With optimization, this can translate to increased time and cost-efficiency, yielding more data from each reaction and utilizing fewer reagents (e.g. dNTPs, enzymes, etc). This allows for increased throughput, with fewer pipetting steps and, thus, a decreased risk for pipetting errors. Additionally, multiplexing opens the possibility for an internal reference for each sample.When multiple targets are amplified, this can significantly increase the accuracy of comparative analysis with improved normalization.
Given the increased complexity in design of multiplex PCR assays, including multiple primer sets and specific probes, there are some inherent components that often require some initial optimization. Indeed, target amplification can be affected by primer interactions, competition for reagents within the reaction, as well as relative target gene expression levels.
Thus, successful design of multiplex PCR assays requires investing some initial time and resources toward optimizing and validating the assay. The more likely you are to be repeatedly analyzing the same targets, then the benefits are significantly more likely to outweigh the initial startup costs.
Optimization of multiplex PCR
Firstly, good primer design is a must. Reassuringly, there are multiple open-source primer design software programs available to simplify this process with in silico design. In this process, it is critical to limit homo- and heterodimer formation as well as hairpin formation within and among your primers.
Your primer sets should share similar melting temperatures, and result in amplicons of similar size (most commonly 70-150 bp), as longer targets can amplify less efficiently than shorter targets. Also, if one target is much more abundant than another, you may need to limit the primer concentration of the more abundant target to prevent it from essentially out-competing a low abundance target by depleting reaction components.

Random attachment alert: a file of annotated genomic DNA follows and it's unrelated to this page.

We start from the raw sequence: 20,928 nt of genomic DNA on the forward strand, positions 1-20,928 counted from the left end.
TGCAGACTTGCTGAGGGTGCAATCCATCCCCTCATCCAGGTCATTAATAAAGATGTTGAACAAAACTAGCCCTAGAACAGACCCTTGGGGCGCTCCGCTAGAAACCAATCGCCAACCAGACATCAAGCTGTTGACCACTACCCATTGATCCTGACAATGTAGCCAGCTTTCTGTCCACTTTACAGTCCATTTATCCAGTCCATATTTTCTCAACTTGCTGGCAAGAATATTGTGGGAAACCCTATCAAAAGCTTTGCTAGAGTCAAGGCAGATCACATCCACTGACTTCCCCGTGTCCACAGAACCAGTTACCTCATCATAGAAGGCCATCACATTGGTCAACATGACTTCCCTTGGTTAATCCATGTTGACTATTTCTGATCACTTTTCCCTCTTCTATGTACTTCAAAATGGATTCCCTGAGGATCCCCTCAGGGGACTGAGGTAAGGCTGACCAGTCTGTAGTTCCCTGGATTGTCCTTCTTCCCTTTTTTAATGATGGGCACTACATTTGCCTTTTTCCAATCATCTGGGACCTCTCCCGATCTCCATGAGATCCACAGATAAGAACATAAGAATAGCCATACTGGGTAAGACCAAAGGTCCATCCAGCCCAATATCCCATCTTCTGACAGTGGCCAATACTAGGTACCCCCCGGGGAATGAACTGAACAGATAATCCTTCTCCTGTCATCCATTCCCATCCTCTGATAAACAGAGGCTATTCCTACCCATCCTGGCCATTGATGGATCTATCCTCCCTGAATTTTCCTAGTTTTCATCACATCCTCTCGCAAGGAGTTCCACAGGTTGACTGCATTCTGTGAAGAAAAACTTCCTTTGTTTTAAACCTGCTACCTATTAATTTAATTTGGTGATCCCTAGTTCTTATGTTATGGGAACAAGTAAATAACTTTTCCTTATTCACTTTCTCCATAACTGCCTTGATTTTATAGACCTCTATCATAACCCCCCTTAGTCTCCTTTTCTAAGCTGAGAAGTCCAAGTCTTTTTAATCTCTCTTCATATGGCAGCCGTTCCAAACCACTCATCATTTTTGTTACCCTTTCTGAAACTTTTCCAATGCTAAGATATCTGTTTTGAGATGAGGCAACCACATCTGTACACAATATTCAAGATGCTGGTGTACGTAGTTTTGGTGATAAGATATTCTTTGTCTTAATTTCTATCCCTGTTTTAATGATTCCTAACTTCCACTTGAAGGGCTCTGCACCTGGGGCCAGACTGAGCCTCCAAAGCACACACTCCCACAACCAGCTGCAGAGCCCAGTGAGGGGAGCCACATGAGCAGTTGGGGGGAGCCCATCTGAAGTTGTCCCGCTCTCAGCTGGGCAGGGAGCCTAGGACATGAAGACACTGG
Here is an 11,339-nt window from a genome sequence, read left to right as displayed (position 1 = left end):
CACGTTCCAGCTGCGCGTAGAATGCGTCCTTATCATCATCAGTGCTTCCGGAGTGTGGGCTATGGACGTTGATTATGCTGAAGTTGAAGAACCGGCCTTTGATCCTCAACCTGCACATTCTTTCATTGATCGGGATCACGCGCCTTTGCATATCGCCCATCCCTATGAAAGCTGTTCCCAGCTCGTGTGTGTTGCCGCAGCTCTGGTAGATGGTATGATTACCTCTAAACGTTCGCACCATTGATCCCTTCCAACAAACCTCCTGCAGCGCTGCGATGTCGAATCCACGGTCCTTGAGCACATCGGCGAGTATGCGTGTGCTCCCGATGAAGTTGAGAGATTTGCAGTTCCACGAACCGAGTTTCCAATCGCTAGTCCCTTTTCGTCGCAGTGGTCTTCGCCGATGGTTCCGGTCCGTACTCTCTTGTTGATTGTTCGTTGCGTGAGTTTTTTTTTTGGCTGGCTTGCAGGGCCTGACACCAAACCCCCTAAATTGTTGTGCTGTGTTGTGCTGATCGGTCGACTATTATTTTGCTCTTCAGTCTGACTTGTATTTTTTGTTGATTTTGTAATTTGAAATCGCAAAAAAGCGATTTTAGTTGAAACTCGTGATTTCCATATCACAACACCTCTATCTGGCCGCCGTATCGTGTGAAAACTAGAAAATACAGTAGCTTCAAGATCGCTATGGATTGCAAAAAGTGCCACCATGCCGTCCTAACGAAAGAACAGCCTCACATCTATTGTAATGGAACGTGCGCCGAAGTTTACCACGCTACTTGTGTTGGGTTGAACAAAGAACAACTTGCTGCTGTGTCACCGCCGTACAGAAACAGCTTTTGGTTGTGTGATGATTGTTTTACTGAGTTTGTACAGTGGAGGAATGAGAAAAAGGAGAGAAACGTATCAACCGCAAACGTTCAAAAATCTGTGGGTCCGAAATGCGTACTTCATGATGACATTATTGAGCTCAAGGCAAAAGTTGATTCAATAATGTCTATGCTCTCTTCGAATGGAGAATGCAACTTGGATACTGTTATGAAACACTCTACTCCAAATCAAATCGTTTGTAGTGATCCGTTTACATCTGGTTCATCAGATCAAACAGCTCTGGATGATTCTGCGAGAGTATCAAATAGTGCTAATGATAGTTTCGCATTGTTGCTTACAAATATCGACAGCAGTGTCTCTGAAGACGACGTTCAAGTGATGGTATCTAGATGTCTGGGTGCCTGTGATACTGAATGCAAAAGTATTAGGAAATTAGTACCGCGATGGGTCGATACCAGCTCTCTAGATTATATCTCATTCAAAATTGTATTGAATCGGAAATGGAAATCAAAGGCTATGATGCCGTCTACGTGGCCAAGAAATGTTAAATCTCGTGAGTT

You should also BLAST assay oligonucleotides to check for potential off-target sequence interactions. Once designed, you should validate your multiplex primers by testing them individually against the template to be sure they amplify a single target.
With regard to probe optimization, it is important to test the dynamic range for each of your probes in a singleplex reaction over a range of dilutions. Similarly, it is important to validate your multiplex reaction by comparing your multiplex conditions to each individual reaction for verification of performance. While these performance verification steps require additional work up front, it can save you troubleshooting time and reagent cost in the long run.
When choosing your dyes, it is important to choose dyes with limited or no overlap in their emission spectra. In addition, you can optimize utilization of various dyes with respect to your targets by coordinating high fluorescence intensity dyes (such as FAM) with low abundant transcripts and vice versa.
Lastly, an oft overlooked step in multiplex assay design is buffer optimization. Indeed, multiplex PCR assays often require extra dNTPs, magnesium, and polymerase compared to singleplex reactions. Therefore, choosing master mixes specifically designed for multiplex assays can significantly limit the time and energy spent optimizing buffer conditions.